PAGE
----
Land boundary restriction

strangling growth of solar

Tuesday, April 11, 2017

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The market for household solar in Jamaica is too small to sustain dedicated solar installation companies. They would starve; I have tried. This is almost entirely due to the monopoly licence for all-island supply held by Jamaica Public Service (JPS), making it illegal (or at least anti-competitive) to supply private power across the boundaries of individual premises. Only power for individual, personal use is allowed. Grouping blocks of residences and supplying same from a centralised solar array is not considered as individual supply. This land boundary consideration also makes it impossible for solar companies to buy solar equipment in bulk, which could easily slash solar-electricity prices and make it immediately attractive.

It is impossible, too, for businesses to generate their own solar power on one property and supply the excess to another property owned by the same business but operating next door or across the street. I have personally suffered this indignity.

But the grouped method, which would mean that power to each home is generated from nearby solar locations, not individual roofs, and supplied via existing power lines or otherwise, would bring electricity costs down to US$0.15 per KWh or lower, as opposed to the more than US$0.30 JPS has been charging in recent times, and the whopping US$0.42 back in 2014.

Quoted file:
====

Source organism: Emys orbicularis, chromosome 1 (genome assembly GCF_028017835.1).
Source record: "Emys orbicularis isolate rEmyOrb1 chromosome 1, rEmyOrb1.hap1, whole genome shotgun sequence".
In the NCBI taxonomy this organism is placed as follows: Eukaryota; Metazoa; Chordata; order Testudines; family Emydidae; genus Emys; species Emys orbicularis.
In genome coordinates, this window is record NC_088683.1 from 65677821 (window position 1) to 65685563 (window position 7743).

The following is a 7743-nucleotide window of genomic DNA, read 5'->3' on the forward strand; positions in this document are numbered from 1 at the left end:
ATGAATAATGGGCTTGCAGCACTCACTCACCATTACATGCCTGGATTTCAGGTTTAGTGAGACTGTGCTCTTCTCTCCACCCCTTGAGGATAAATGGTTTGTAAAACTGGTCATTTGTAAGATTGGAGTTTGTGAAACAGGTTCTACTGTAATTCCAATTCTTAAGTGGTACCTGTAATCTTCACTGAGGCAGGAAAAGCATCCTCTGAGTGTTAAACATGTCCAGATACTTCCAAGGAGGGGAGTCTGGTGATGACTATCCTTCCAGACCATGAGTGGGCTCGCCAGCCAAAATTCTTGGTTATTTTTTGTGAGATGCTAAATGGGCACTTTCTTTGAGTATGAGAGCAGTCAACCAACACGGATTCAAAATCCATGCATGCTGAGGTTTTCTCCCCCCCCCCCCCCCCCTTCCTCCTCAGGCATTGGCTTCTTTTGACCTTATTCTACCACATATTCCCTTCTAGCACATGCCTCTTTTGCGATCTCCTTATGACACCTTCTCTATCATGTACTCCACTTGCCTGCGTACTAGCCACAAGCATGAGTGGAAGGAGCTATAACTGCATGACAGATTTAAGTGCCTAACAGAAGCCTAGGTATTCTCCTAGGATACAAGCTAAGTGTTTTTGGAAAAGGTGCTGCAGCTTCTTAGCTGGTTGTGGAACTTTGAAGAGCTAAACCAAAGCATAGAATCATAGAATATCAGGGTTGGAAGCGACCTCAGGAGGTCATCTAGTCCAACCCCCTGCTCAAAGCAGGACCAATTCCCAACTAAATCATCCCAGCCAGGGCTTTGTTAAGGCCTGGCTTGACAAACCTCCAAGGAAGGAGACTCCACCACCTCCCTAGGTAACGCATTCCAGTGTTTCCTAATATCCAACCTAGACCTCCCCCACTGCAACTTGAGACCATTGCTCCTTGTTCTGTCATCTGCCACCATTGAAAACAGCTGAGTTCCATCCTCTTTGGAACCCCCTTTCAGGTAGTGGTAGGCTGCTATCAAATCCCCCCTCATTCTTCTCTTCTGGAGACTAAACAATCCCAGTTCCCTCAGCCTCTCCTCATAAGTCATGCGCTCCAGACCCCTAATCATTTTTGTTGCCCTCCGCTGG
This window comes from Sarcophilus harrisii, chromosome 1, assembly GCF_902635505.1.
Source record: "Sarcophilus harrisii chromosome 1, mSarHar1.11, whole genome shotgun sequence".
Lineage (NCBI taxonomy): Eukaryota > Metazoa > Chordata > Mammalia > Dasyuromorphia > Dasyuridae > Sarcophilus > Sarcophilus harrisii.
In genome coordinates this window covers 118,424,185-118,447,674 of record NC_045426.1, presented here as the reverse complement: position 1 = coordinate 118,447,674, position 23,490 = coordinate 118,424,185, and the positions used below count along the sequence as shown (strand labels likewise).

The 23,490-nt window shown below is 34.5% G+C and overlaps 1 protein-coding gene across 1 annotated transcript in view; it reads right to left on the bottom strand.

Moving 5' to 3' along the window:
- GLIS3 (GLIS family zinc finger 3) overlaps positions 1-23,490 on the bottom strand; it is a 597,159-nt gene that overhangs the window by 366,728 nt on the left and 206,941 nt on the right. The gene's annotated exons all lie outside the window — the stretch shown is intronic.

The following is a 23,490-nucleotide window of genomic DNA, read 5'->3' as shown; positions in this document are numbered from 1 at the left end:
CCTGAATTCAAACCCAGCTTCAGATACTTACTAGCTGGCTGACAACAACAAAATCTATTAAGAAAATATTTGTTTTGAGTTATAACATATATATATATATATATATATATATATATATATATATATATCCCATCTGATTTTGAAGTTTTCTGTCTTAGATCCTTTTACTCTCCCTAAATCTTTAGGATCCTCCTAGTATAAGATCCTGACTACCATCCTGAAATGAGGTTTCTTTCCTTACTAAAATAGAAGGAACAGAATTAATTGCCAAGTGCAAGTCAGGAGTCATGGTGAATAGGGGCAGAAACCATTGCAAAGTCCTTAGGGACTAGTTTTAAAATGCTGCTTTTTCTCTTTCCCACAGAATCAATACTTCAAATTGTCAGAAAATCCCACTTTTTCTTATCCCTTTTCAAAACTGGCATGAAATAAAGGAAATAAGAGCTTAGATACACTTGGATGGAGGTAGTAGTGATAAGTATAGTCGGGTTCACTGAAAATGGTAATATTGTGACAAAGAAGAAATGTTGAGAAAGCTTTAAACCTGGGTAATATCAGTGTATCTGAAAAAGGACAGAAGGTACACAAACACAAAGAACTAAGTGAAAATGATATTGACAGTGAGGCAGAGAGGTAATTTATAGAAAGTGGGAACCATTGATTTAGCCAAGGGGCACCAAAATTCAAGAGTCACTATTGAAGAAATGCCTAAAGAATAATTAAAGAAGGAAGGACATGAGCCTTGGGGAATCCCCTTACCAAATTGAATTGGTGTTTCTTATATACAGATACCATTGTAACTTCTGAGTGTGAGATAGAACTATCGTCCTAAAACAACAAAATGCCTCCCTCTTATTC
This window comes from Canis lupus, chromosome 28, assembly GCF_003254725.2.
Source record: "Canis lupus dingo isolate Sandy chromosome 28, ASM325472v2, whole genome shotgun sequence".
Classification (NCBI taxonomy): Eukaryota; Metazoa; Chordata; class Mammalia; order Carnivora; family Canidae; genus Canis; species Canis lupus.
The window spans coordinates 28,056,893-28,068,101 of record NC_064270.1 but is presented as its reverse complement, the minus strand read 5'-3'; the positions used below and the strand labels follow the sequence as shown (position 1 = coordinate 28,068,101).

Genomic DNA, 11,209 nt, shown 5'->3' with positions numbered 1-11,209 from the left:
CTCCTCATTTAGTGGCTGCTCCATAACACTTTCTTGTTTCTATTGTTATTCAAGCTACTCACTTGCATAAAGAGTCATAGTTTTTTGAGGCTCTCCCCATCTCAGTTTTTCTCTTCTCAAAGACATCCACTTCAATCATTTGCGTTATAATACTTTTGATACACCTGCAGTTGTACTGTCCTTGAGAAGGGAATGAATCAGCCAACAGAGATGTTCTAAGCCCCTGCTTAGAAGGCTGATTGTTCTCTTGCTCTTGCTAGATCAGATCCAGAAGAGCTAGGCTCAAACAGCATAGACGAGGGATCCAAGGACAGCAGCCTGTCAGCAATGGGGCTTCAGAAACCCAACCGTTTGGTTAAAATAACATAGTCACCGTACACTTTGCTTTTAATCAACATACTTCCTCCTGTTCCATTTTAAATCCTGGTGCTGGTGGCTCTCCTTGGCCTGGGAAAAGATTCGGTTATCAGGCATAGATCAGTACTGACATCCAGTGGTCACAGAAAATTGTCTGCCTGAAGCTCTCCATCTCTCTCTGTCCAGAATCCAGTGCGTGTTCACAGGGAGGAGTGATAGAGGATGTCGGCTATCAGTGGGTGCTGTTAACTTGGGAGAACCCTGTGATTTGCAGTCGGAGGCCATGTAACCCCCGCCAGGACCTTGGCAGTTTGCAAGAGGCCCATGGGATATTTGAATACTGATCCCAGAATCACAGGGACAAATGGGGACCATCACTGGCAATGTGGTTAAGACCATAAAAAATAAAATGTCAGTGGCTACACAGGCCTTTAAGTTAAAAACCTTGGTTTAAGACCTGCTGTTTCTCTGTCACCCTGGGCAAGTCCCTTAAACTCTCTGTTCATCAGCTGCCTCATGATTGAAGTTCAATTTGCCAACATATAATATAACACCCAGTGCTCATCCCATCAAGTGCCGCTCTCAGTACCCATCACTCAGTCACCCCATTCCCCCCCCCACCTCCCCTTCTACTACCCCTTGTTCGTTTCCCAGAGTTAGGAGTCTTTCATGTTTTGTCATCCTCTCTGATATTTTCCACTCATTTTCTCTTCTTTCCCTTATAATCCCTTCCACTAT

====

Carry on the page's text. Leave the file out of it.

This slashed price would greatly widen and grow the market for Jamaican households via neighbourhood-scale arrays of panels, making the market sufficiently large for dedicated solar companies to be viable. I therefore urge the government to amend the monopoly all-island JPS licence just a wee bit, eliminating land boundary restrictions for a proposed community-scale solar garden of up to 150 KW to supply neighbourhood groups of the equivalent of 30 middle-income houses.

Surely, it must be illegal for JPS to force anyone to buy its expensive power if those individuals have the ability to provide their own cheaper power irrespective of separate boundary lines. If it is not illegal, it should be!

Forcing JPS to compete with lower-priced power, albeit on a small scale, would force them to find ways to compete. This would open their minds to solar possibilities and distributed power, not centralised power at exorbitant prices. Centralised generation is the preferred method for shareholders of utilities but it’s not the best for consumers. It would only be preferable if it produces lower-priced electricity. In JPS’s case, its licence stipulates that it provides "affordable" power to every customer. Power prices that compete with our monthly house-rent, as is frequently the case, especially in poorer families, is therefore a violation of these customer contracts. Customers should therefore be allowed to go elsewhere without fear of retribution.

Only then will JPS wake up and follow the lead of America’s largest power utility, Duke Energy Corp which will soon be launching its solar garden concept in seven states simultaneously, including Florida and the Carolinas. The customers will own the facilities, and are projected to pay off their share of this 10-year payment programme in three years. (The excess payments become profit for the utility). Enlightened power utilities are going this route to protect their market; either they provide community-scale solar gardens or individual households will supply their own solar power.